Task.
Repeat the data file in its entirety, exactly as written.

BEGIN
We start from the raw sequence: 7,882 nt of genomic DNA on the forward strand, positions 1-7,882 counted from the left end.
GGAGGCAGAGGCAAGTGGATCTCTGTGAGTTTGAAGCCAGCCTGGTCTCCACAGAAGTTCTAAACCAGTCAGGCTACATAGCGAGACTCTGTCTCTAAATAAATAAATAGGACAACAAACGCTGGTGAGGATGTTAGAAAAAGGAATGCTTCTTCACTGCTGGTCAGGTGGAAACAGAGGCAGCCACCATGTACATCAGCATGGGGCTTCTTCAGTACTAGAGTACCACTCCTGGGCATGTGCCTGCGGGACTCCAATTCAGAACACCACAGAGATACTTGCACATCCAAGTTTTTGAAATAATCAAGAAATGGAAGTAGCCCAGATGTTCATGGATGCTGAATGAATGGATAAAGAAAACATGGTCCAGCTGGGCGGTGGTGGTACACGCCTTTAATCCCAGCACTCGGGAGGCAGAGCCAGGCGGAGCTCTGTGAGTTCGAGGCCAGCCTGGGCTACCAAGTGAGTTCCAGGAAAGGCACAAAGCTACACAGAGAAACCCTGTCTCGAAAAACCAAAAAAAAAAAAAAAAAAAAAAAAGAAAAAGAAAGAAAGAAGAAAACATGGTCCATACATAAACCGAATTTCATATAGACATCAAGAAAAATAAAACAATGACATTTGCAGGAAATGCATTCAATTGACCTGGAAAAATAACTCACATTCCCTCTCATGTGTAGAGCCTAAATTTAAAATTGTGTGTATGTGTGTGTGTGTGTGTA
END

We start from the raw sequence: 7,882 nt of genomic DNA on the forward strand, positions 1-7,882 counted from the left end.
GGAGGCAGAGGCAAGTGGATCTCTGTGAGTTTGAAGCCAGCCTGGTCTCCACAGAAGTTCTAAACCAGTCAGGCTACATAGCGAGACTCTGTCTCTAAATAAATAAATAGGACAACAAACGCTGGTGAGGATGTTAGAAAAAGGAATGCTTCTTCACTGCTGGTCAGGTGGAAACAGAGGCAGCCACCATGTACATCAGCATGGGGCTTCTTCAGTACTAGAGTACCACTCCTGGGCATGTGCCTGCGGGACTCCAATTCAGAACACCACAGAGATACTTGCACATCCAAGTTTTTGAAATAATCAAGAAATGGAAGTAGCCCAGATGTTCATGGATGCTGAATGAATGGATAAAGAAAACATGGTCCAGCTGGGCGGTGGTGGTACACGCCTTTAATCCCAGCACTCGGGAGGCAGAGCCAGGCGGAGCTCTGTGAGTTCGAGGCCAGCCTGGGCTACCAAGTGAGTTCCAGGAAAGGCACAAAGCTACACAGAGAAACCCTGTCTCGAAAAACCAAAAAAAAAAAAAAAAAAAAAAAAGAAAAAGAAAGAAAGAAGAAAACATGGTCCATACATAAACCGAATTTCATATAGACATCAAGAAAAATAAAACAATGACATTTGCAGGAAATGCATTCAATTGACCTGGAAAAATAACTCACATTCCCTCTCATGTGTAGAGCCTAAATTTAAAATTGTGTGTATGTGTGTGTGTGTGTGTA